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Egbert Benson, and left there a slip of paper in his own handwriting, which read as follows:

"Nos. 2, 3, 4, 5, 54, by J.

"Nos. 10, 14, 37 to 48 inclusive, M. "Nos. 18, 19, 20, M. & H. jointly. "All the others by H."

Mr. Egbert Benson was absent when Hamilton called, but Mr. Robert Benson, his nephew, was present, saw the paper deposited by Hamilton in a volume of Pliny, and afterwards examined it himself. Judge Benson on his return pasted the slip thus left by Hamilton on the fly-leaf of his own copy of the "Federalist." Thence he removed it, after making a copy, and presented it for safe-keeping to the New York Public Library, where the paper remained for some years. It was still there in 1818 when, in the controversy which then sprang up, William Coleman, the editor of the New York Evening Post, referred to it, and informed the public that they could call and examine it. At some subsequent time this valuable document was stolen, and it has never been recovered. In 1802-1803 John C. Hamilton, at the request and dictation of his father, sent a list to Philip Church, a nephew of General Hamilton, which agrees precisely with the Benson list. In 1807 the executors of Hamilton's will deposited in the New York Public Library Hamilton's copy of the "Federalist," in which the authorship of the various numbers was said to be designated in his own handwriting. Attention was called to this fact by a letter in the Portfolio, attributed to Chancellor Kent, who there gave from the copy thus deposited a list of the anthors, corresponding exactly with the Benson list. In 1810 an edition of Hamilton's works was published in New York. The second and third volumes contain the "Federalist," and the author of each paper is designated, as we are informed in the preface, "from a private memorandum in his own (Hamilton's) handwriting." The designation of authors in this edition is the same as the Benson list, with one striking exception: No. 54 is given to Hamilton, and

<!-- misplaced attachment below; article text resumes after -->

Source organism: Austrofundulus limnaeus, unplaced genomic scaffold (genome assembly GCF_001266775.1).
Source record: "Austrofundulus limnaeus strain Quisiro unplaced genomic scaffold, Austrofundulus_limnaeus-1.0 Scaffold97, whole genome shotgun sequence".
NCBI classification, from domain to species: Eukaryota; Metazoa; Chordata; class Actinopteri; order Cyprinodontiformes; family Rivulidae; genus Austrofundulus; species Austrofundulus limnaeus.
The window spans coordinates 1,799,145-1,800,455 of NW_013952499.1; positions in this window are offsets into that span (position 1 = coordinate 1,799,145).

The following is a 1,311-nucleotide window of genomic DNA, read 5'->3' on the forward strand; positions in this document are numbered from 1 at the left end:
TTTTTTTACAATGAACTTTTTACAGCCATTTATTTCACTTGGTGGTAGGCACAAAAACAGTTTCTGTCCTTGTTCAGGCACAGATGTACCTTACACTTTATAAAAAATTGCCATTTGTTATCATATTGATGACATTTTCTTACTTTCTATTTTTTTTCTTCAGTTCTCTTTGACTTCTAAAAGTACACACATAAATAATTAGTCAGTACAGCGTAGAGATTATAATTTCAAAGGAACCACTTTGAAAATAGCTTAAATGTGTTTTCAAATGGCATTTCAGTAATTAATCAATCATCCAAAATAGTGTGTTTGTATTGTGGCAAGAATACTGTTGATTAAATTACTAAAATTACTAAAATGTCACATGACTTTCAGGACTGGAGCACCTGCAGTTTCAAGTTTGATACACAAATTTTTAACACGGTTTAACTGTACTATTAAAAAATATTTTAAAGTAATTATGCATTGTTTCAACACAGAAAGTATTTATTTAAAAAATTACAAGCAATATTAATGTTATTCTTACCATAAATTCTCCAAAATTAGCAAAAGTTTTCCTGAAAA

Jay is left with only four numbers. This difference would indicate either that the Portfolio list was wrongly given, or that the editor of the 1810 edition had some list of which nothing is now known.

In a copy of the "Federalist" belonging to Fisher Ames, one of Hamilton's intimate friends, the authors of the papers are designated in accordance with the Benson list.